Thursday, July 22, 2010

Some Strategy in Carcassonne

I've managed a fair amount of game play over the past month, including ongoing weekly games online, a several day trip to Vermont while Toph was visiting from Kansas, and a few other odds and ends.

I've been playing a good deal of Carcassonne--3 games in VT (winning all 3 I might add!), a couple with my family (Abby & Link both enjoy the game), and a pair last night with Ben online.

Though I feel I am decent at the game I'm still developing a more aggressive strategy. It is altogether too easy to just go with the flow here and work on your features to score points. Though it is important to develop creative ways to score in Carcassonne, it is even more crucial to control the way the board layout unfolds as the game goes on. For instance, controlling how open and/or segmented the farms play out depending on if you're focusing on them as a central strategy or not is very important. It is easy to just let farms develop randomly as the game progresses, but a huge layer of strategy is lost when you do so.

When it comes to scoring points mid-game in Carcassonne (here I'm disregarding the farmer points scored during endgame), I see three levels of sophistication:

  • 1) Beginner When a player first learns the game they try to build big features and score as many points as possible for them.
  • 2) Intermediate As a player grows more familiar with the game he begins to appreciate the power of weaseling in on other players' features. That huge city your opponent has been building for the first half of the game can be completely neutralized if you can get one of your meeples into the action before the city is completed. This strategy is especially powerful if you can wait for an opportune moment and weasel in your BIG meeple to wrest full control of the city before it is completed.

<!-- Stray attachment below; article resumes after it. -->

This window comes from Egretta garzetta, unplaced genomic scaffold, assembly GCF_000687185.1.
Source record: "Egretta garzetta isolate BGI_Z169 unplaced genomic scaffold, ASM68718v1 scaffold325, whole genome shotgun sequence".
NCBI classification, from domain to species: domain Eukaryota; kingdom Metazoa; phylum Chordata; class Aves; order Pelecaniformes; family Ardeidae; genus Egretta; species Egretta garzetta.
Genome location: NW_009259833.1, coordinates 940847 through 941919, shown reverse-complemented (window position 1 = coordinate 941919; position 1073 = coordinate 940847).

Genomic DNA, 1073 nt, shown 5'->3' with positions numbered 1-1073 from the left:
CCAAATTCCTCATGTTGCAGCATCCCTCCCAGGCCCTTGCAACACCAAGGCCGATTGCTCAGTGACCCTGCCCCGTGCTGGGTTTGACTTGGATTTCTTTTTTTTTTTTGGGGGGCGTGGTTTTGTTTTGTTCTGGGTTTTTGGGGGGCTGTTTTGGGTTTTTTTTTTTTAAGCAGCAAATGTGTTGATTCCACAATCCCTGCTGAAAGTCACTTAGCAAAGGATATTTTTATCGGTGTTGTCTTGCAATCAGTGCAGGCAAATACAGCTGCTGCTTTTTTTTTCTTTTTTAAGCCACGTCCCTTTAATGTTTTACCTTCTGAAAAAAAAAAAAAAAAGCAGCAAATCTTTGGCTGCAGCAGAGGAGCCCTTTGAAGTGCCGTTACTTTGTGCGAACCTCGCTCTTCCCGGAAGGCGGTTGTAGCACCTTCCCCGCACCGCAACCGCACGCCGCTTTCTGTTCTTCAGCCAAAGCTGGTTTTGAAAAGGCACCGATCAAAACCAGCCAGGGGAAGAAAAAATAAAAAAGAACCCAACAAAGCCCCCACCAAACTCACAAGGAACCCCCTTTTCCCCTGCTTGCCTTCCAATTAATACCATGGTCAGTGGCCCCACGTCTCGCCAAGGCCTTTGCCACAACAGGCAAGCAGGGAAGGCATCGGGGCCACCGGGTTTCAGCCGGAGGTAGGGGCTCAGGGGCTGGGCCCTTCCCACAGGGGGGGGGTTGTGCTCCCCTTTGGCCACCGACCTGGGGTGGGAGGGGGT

• 3) Advanced Even more powerful at times than the strategy in #2 is simply placing tiles near your opponents' features that make it more difficult for them to score those features. This strategy is particularly useful because a) it doesn't require you to tie up one or more of your meeples in the attempt to neutralize an opponent's feature, and b) rather than simply getting a share of a completed city as in #2, you can tie up your opponent's meeples in a feature that may never be completed throughout the duration of the game. This is huge, as it is crucial to success in Carcassonne to have a good flow of meeple placement--if you are not cycling meeples onto the board and then back to your supply you will almost certainly lose. If you can force your opponent to have 2 or 3 meeples on the board in positions that are nearly impossible to close, you gain a massive advantage over the course of the game.
So yes, I'm loving the game and look forward to playing it enough to get a good feel for the three expansions that I have severely underutilized--Traders & Builders, Princess & Dragon, and Abbey & Mayor.

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